This time, the company acknowledges that it mishandled sensitive passwords for hundreds of millions of its users, primarily those who use its Facebook Lite product. The disclosure casts doubt on the company’s abilities to protect its users’ information as it focuses more on privacy.
On Thursday, Facebook said it didn’t properly mask the passwords of hundreds of millions of its users and stored them as plain text in an internal database that could be accessed by its staff.
The company said it discovered the exposed passwords during a security review in January and launched an investigation. Facebook did not say how long it had been storing passwords in this way.
Read entire post Facebook staff had access to hundreds of millions of people’s passwords | Donie O’Sullivan and Kevin Collier | CNN Business
Facebook, Instagram and WhatsApp are all back online and working as normal after a 14-hour outage left many users unable to post updates.
Facebook’s outage cost small advertisers thousands of dollars
Facebook and Instagram both started experiencing difficulty at around 4pm GMT on March 13, according to data from website Downdetector, which monitors online outages.
Error messages on both sites stated: “Oops… Something went wrong. We’re working on getting it fixed as soon as we can“.
Many users took to other social networks such as Twitter to vent their frustration at being unable to access the online services.
The attraction of cybercrime to criminal hackers is obvious: tangled webs of interactions, relatively low penalties, disjointed approaches on money laundering and potentially massive payouts.
The key is preparation and seeing vulnerabilities, and resilience, in terms of interactions with overall management systems, and that’s where Information Security Management Systems (ISMS) standard ISO/IEC 27001 comes in.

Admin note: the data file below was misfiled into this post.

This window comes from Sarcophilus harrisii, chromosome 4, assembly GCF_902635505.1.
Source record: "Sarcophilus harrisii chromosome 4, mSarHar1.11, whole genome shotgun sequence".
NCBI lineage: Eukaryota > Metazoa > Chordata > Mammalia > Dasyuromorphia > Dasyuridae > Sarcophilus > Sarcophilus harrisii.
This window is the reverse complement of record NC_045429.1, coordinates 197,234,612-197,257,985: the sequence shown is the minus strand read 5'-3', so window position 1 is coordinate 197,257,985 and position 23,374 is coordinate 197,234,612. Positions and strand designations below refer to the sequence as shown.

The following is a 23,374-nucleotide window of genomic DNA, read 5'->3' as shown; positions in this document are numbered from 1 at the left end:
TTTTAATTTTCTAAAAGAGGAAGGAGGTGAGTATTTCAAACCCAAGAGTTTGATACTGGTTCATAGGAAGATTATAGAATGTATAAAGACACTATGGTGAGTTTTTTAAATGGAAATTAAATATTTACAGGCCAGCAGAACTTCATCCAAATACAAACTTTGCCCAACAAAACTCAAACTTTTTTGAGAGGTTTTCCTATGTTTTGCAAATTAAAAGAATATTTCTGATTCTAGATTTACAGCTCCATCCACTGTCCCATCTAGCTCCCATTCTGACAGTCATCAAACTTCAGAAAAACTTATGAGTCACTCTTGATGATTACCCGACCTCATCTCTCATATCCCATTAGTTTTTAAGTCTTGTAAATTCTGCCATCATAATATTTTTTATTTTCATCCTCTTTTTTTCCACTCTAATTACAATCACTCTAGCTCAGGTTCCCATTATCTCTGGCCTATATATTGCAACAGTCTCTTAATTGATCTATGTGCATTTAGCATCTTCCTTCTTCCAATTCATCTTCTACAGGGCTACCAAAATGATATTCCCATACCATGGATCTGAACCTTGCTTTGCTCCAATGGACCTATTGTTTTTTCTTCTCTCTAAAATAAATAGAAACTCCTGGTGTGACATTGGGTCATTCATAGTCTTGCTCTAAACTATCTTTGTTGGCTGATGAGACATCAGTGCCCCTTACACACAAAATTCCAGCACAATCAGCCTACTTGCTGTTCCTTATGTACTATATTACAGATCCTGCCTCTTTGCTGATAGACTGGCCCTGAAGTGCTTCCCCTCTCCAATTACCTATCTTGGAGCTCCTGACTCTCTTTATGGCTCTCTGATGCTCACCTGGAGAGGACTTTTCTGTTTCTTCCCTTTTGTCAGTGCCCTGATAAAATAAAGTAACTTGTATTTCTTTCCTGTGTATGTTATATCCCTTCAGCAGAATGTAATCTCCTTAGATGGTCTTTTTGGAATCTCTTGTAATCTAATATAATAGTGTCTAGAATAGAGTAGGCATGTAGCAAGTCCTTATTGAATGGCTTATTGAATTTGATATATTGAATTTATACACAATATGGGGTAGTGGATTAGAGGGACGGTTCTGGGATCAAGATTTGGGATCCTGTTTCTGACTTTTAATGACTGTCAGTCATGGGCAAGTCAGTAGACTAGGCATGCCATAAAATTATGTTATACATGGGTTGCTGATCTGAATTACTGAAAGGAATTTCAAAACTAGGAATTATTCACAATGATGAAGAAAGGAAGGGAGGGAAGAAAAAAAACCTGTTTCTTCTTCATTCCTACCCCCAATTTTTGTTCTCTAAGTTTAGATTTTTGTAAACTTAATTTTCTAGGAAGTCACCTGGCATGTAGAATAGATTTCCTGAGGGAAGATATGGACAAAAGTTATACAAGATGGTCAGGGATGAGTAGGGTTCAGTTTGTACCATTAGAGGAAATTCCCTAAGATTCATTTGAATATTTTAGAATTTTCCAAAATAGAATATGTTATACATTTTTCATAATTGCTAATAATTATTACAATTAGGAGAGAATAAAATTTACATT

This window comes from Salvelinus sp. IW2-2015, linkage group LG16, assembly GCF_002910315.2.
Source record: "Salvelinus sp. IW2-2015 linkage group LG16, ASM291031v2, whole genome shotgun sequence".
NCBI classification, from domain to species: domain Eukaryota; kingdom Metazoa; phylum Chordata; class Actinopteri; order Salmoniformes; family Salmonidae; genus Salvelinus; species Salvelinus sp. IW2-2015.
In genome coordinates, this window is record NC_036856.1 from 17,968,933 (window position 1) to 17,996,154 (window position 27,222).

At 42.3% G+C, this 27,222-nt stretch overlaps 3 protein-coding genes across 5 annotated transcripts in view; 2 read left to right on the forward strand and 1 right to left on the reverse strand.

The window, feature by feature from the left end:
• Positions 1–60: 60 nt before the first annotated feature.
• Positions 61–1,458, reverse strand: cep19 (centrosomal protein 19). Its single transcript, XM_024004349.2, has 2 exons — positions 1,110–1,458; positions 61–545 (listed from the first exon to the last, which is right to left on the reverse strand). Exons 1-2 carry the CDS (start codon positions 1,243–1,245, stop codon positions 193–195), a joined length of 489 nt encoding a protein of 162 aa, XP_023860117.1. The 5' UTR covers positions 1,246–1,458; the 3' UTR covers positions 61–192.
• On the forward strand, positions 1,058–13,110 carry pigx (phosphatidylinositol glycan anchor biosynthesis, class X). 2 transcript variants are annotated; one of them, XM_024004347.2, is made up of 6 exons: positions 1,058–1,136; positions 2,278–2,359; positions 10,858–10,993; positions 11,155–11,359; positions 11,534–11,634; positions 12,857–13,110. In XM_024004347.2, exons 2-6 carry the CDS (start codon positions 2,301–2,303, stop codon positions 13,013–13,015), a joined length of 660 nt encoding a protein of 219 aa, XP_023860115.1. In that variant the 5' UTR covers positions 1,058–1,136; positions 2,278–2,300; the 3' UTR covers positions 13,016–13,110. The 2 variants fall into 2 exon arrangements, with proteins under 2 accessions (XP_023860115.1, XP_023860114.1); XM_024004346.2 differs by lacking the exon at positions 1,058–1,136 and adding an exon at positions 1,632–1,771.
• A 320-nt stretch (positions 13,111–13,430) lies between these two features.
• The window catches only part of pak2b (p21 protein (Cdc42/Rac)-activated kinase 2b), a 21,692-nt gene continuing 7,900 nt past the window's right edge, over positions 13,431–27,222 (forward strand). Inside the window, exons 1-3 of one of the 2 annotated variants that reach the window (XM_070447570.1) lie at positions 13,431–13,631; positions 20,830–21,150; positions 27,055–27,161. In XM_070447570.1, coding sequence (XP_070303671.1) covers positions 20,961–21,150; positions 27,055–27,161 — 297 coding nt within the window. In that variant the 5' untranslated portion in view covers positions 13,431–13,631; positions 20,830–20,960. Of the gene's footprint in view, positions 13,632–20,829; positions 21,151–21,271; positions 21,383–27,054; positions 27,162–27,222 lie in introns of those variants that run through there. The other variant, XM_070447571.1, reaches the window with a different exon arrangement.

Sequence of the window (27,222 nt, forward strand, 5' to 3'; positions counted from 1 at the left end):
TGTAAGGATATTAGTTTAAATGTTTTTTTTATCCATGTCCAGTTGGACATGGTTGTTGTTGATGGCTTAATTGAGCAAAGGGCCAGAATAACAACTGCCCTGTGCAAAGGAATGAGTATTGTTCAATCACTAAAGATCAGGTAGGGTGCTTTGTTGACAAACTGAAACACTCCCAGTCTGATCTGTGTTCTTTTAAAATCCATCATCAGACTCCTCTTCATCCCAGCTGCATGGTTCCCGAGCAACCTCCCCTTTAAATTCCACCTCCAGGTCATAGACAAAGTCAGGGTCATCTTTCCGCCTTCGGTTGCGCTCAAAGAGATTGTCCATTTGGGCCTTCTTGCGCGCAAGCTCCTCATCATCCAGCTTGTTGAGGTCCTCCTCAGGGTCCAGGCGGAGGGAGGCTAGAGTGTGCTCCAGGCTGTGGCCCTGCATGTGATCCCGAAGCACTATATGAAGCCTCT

This is the flagship of the ISO/IEC 27000 family of standards, which was first published more than 20 years ago.
It has been constantly updated and expanded to include more than 40 International Standards
Developed by ISO/IEC JTC 1, the joint technical committee of ISO and the International Electrotechnical Commission (IEC) created to provide a point of formal standardization in information technology, it has been constantly updated and expanded to include more than 40 International Standards covering everything from the creation of a shared vocabulary (ISO/IEC 27000), risk management (ISO/IEC 27005), cloud security (ISO/IEC 27017 and ISO/IEC 27018) to the forensic techniques used to analyse digital evidence and investigate incidents (ISO/IEC 27042 and ISO/IEC 27043 respectively).
What to make of the New York Times’ latest story about Facebook’s broad data-sharing agreements?
The story, which draws on internal documents describing the company’s partnerships, reports on previously undisclosed aspects of business partnerships with companies including Apple, Amazon, Microsoft, Spotify, and Netflix. In some cases, companies had access to data years after it was supposed to have been cut off.
The story, which builds on reporting earlier this year from both the Times and the Wall Street Journal, describes a variety of data-sharing partnerships, some of which users were likely unaware of. They include:
- Giving Apple access to users’ Facebook contacts and calendar entries, even if they had disabled data sharing, as part of a partnership that still exists. Apple told the Times it was unaware that it had special access, and of the data described would never leave the user’s device.
- Giving Amazon the names and contact information of users, in a partnership that is currently being wound down. Amazon wouldn’t discuss how it used the data other than to say it had used it “appropriately.” On Twitter, Gizmodo’s Kashmir Hill speculated that Amazon may have used the data to fight review fraud.